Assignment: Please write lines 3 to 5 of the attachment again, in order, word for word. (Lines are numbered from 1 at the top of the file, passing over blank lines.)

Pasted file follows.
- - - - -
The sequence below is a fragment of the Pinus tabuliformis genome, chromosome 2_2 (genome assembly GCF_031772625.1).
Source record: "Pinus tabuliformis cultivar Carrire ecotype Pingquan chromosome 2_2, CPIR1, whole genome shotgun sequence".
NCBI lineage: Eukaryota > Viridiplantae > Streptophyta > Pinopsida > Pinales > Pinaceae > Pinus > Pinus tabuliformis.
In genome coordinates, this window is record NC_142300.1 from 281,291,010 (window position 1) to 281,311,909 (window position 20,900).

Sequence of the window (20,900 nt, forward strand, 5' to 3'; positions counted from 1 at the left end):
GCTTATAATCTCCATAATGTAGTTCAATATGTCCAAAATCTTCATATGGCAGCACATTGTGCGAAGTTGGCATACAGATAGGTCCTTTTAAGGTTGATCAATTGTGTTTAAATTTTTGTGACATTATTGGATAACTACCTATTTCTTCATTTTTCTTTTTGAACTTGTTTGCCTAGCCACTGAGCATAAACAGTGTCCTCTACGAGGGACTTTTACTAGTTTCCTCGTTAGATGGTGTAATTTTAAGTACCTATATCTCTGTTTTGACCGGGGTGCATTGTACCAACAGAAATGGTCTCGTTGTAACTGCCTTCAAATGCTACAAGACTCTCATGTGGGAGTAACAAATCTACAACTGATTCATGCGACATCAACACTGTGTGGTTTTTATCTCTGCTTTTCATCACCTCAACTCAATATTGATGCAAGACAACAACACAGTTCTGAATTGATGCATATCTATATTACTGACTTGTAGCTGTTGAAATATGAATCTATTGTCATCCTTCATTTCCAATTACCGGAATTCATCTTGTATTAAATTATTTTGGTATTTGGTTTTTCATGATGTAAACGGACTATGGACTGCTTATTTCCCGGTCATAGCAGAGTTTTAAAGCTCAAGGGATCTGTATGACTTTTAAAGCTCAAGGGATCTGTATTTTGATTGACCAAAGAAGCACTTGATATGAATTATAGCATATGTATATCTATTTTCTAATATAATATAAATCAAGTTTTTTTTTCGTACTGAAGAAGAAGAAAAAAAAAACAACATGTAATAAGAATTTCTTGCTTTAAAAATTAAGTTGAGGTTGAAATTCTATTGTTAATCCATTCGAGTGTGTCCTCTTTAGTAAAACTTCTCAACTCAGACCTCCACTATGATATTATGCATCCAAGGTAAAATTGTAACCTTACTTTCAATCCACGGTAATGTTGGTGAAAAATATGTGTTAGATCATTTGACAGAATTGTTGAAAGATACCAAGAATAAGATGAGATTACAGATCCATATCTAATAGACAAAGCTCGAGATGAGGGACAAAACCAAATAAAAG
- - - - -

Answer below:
NCBI lineage: Eukaryota > Viridiplantae > Streptophyta > Pinopsida > Pinales > Pinaceae > Pinus > Pinus tabuliformis.
In genome coordinates, this window is record NC_142300.1 from 281,291,010 (window position 1) to 281,311,909 (window position 20,900).

Sequence of the window (20,900 nt, forward strand, 5' to 3'; positions counted from 1 at the left end):